OSU students honored in 2021 Udall Scholarship competition
Friday, May 7, 2021
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Two Oklahoma State University Honors College students recently received honorable mentions in the 2021 Udall Scholarship competition, both in Native health care.
This year, the foundation recognized OSU juniors Kate Kouplen and Kayli Nail with honorable mentions. Fifty-five students from 42 colleges and universities were selected as 2021 Udall Scholars. The review committee also awarded 55 honorable mentions.
“To be nominated for a prestigious national scholarship such as the Udall requires a significant commitment of time, energy and intellect,” said Honors College Dean Dr. Keith Garbutt. “Kate and Kayli have already been successful and impactful during their undergraduate careers. The Udall honorable mention indicates a national recognition of the quality of these two Honors College students, whose work and interest in Native American health care will, I am sure, be significantly impactful in the future.”
Nail is a junior from Newcastle, Oklahoma, majoring in biology with a minor in microbiology. She is a member of the Chickasaw Nation, a student leader in the Center for Sovereign Nations, an OK-LSAMP Scholar and an ambassador for the College of Arts and Sciences. She is also a member of the Native American Student Association, Pre-Health Professionals Club, German Club and the College of Arts and Sciences Student Council.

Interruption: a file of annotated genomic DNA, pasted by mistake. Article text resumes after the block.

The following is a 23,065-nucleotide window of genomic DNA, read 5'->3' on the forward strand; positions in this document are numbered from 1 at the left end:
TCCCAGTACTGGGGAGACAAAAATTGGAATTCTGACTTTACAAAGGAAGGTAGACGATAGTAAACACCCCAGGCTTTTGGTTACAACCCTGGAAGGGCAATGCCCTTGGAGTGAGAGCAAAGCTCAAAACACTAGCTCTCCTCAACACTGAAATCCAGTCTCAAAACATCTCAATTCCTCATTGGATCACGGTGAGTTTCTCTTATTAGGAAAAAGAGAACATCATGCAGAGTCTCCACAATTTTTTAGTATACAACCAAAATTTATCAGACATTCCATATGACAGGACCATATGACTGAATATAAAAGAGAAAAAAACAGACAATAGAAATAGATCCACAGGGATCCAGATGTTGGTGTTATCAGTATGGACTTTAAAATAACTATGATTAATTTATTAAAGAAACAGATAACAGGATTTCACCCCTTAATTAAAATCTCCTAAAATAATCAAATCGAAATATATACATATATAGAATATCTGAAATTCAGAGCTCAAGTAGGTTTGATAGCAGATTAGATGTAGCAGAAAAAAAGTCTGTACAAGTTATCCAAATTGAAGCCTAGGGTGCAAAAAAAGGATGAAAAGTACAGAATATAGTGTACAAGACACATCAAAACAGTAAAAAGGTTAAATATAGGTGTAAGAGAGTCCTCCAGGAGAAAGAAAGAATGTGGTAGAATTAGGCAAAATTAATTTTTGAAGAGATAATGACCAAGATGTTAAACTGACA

Nail has performed extensive volunteer work with the Moore Faith Medical Clinic and Our Daily Bread Food and Resource Center. She is currently working with Dr. Erika Lutter in a medical microbiology lab. Nail plans to become a physician in nephrology, and she hopes to increase the number of dialysis clinics and access to kidney transplants in Native American clinics and hospitals.
“The honorable mention represents so much hard work and dedication during my time here at Oklahoma State University, and I am thankful to have had these opportunities,” Nail said. “Thank you to the Center for Sovereign Nations and Dr. Lutter, who have encouraged me every step of the way. I look forward to representing Oklahoma State University during my senior year of college and as I continue toward my goal of becoming a physician.”
Kouplen is a biology major and a member of the Delaware Tribe from Jenks, Oklahoma. She came to OSU as a Freshman Research Scholar and is a research assistant with Dr. McKale Montgomery in nutritional sciences. Kouplen is also an active member of the OSU Honors College, an OK-LSAMP Scholar and a member of the Native American Student Association, President’s Leadership Council and the American Indian Science & Engineering Society.
She has participated in two internships at the Oklahoma Surgical Hospital in Tulsa and performed volunteer work with Tailgate Recycling, Into the Streets and Our Daily Bread. Kouplen plans to attend the OSU College of Osteopathic Medicine and use her medical degree to lead both research and specialized care in rural communities with large Native American populations.
“We are so proud of Kate and Kayli. They are already doing great things both academically and for the community,” said Dr. Glen Krutz, dean of the College of Arts and Sciences. “In the future, they plan to take what they have learned here and serve the Native American community throughout their careers. That is why they are perfect examples of the importance of land-grant institutions. For Kate and Kayli, and for all of us at OSU, what really matters is the difference we can make for others.”
The Udall Undergraduate Scholarship honors the legacies of Morris and Stewart Udall, whose careers had a significant impact on Native American self-governance, health care and the stewardship of public lands and natural resources. It is administered by the Udall Foundation, an executive branch agency established by Congress in 1992.